Small victory over big broking houses
IN what will be seen as an election which failed to live up to the international ambitions of the rest of the financial community, the almost 600 members of the Stock Exchange of Hong Kong who voted yesterday played their expected parochial and well-orchestrated game.
But by leaving off the council some of biggest and most active houses in the industry, they have sent a message to the Government that the membership is not ready to see the exchange handed over to the international houses.
The rejections of Phillip Tose of Peregrine, who has built up a powerful regional house with strong links to China, and the loss of the seat of Allan Murray of Jardine Fleming, the most firmly established all-rounder in the market, were especially significant.
This could be seen as a backlash against the drive towards a more internationally controlled market. Also neglected was Daniel Poon of SBCI Hong Kong - controlled by Swiss Bank Corp - which has recently moved its global head of equities trading to Hong Kong.
The new representatives of Constituency A, the large brokerages, will be Tony Fung Wing-cheung of SHK Investment Services, part of the powerful Sun Hung Kai combine, Dennis Lam Haw-shun of the Japanese colossus, Nomura, David Roberts of H G (Asia) and John Seto Gin-chung of Wardley.
The firms they represent are highly respected members of the international broking community, and these elected members will be expected to push the needs of the international players. None, however, has the same twin strengths in both the domestic and international markets as Peregrine and Jardine Fleming.
The same drift away from the obviously international players was seen in the closely fought Constituency B section, where John Mulcahy of UBS Securities (HK) was unplaced. A veteran of the domestic market, Mr Mulcahy is a strong spokesman on Hong Kong financial issues.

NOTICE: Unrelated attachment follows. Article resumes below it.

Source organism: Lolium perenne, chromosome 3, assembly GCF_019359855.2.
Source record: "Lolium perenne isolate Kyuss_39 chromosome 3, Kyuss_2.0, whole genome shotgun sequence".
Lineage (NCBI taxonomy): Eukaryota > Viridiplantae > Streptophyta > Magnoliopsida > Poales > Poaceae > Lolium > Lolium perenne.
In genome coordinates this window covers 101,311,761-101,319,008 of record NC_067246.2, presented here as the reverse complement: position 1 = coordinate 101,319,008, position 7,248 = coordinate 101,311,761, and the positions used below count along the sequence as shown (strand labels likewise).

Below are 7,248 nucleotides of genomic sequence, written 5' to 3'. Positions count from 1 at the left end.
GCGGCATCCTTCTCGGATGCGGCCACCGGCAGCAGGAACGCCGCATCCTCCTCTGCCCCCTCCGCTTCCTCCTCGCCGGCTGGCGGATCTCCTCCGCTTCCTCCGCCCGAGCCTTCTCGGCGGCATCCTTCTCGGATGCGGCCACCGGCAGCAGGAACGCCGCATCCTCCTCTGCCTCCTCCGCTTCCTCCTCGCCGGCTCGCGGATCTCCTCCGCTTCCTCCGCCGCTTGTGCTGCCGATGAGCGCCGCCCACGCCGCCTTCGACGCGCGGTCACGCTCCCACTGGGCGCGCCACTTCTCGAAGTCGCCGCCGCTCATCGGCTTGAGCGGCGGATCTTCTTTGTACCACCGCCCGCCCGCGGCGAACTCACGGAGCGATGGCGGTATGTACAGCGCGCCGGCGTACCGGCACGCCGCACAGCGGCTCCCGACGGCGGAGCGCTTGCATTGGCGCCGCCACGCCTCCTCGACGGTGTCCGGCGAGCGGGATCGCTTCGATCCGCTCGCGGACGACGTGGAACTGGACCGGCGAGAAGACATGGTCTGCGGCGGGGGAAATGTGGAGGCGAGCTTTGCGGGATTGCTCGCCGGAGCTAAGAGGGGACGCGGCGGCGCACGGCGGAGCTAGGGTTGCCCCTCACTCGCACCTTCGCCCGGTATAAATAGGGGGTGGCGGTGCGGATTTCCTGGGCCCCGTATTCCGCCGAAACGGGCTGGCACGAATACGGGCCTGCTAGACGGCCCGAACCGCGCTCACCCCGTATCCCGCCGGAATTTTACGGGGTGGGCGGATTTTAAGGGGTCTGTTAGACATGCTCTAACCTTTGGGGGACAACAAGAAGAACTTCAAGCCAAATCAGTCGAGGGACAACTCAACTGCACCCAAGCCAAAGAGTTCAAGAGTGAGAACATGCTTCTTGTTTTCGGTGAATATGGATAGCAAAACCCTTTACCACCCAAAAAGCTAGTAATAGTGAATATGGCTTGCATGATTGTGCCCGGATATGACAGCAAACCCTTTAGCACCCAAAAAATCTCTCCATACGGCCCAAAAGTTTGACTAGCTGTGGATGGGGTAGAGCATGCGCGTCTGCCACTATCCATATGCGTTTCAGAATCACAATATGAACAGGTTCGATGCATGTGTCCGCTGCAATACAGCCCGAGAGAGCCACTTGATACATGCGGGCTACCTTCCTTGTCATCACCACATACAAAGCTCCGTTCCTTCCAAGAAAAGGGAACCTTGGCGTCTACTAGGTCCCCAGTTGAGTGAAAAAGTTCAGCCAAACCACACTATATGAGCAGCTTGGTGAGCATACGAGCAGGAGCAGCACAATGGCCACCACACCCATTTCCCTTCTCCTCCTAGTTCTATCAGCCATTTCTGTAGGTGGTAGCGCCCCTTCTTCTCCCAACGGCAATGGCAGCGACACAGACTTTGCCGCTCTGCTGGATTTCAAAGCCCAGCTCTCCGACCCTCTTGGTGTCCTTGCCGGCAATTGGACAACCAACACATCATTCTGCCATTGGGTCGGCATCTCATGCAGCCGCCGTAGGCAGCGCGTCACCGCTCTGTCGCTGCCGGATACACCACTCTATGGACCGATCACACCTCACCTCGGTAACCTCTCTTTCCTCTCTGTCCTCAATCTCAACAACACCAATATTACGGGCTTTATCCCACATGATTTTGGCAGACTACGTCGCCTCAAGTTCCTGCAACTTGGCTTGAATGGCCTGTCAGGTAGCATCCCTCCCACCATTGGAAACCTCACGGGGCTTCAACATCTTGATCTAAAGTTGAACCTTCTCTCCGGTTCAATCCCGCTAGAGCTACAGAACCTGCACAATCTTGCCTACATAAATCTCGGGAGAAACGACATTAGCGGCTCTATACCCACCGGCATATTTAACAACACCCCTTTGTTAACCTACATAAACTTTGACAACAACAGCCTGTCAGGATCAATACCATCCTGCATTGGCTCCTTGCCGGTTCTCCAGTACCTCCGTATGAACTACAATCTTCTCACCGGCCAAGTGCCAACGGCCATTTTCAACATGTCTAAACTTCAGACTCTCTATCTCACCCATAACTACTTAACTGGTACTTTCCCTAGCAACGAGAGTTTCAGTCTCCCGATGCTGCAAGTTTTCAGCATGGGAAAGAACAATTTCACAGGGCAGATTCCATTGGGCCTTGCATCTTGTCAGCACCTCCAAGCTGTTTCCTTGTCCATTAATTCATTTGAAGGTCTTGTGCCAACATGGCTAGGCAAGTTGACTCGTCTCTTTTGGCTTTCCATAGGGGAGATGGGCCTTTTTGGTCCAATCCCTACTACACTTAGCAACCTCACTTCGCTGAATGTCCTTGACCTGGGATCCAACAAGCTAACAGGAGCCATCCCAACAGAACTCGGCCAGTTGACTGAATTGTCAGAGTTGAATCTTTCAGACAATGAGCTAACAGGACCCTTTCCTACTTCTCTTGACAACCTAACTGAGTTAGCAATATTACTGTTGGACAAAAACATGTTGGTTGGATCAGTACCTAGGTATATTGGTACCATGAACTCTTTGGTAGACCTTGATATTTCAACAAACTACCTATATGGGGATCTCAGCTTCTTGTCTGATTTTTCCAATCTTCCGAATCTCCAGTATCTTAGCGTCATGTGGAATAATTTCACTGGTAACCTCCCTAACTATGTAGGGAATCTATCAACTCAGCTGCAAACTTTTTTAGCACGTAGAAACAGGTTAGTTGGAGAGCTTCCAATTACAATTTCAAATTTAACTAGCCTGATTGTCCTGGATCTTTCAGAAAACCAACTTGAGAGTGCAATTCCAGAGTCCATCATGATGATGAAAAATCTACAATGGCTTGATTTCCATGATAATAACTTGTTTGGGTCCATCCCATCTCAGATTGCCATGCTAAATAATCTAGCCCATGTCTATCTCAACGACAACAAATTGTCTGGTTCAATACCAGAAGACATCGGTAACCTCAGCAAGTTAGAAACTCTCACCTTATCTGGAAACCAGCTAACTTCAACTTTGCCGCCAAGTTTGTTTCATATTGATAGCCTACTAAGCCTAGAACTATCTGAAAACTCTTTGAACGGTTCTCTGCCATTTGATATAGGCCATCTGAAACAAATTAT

The successful candidates in Constituency B were Bank of China Securities director Fung Chi-kin, Stephen Hui Chiu-chung of Seapower Securities, William Kwong Wai-tim, of New China Securities and Peter Wai Hark-wah of P W Asia.
Sidelined with Mr Mulcahy were Wataru Yumaguchi of Daiwa Securities (Asia) and Joseph Yu Lup-fat of Shanghai International HK Securities.
The most closely monitored group could well be the Constituency C members. The winners of the small brokers category yesterday were Henry Chan of Sanfull Securities, Chu Ho Miu-hing of Good Harvest and Co, Louis Ho Chi-wai of Wong Hang Share Brokerage and Dennis Lee Jor-hung of D L Brokerage.
These will be expected to defend the smaller brokerages against what many independents see as the threat of creeping internationalisation. If they see this as their main duty on the council, then some of the worst fears of those who wish to see Hong Kong more firmly established as a regional and international market by 1997 will be realised.
In a poll conducted last night among the winning candidates by Business Post, the message which was repeatedly echoed was that there is a need for closer links with China. That, many will say, is stating the obvious. What has to be recognised is that what China needs in Hong Kong is an international exchange which acts as a conduit to a much wider world and which can tap the real sources of global capital.
THE WINNERS Constituency A Tony Fung, SHK Investment Services; Dennis Lam, Nomura Securities (HK); David Roberts, H G Asia HK; John Seto, Wardley Securities (HK).
Constituency B Fung Chi-kin, Bank of China Securities; Stephen Hui, Seapower Securities; William Kwong, New China HK Securities; Peter Wai, P W Asia Brokerage.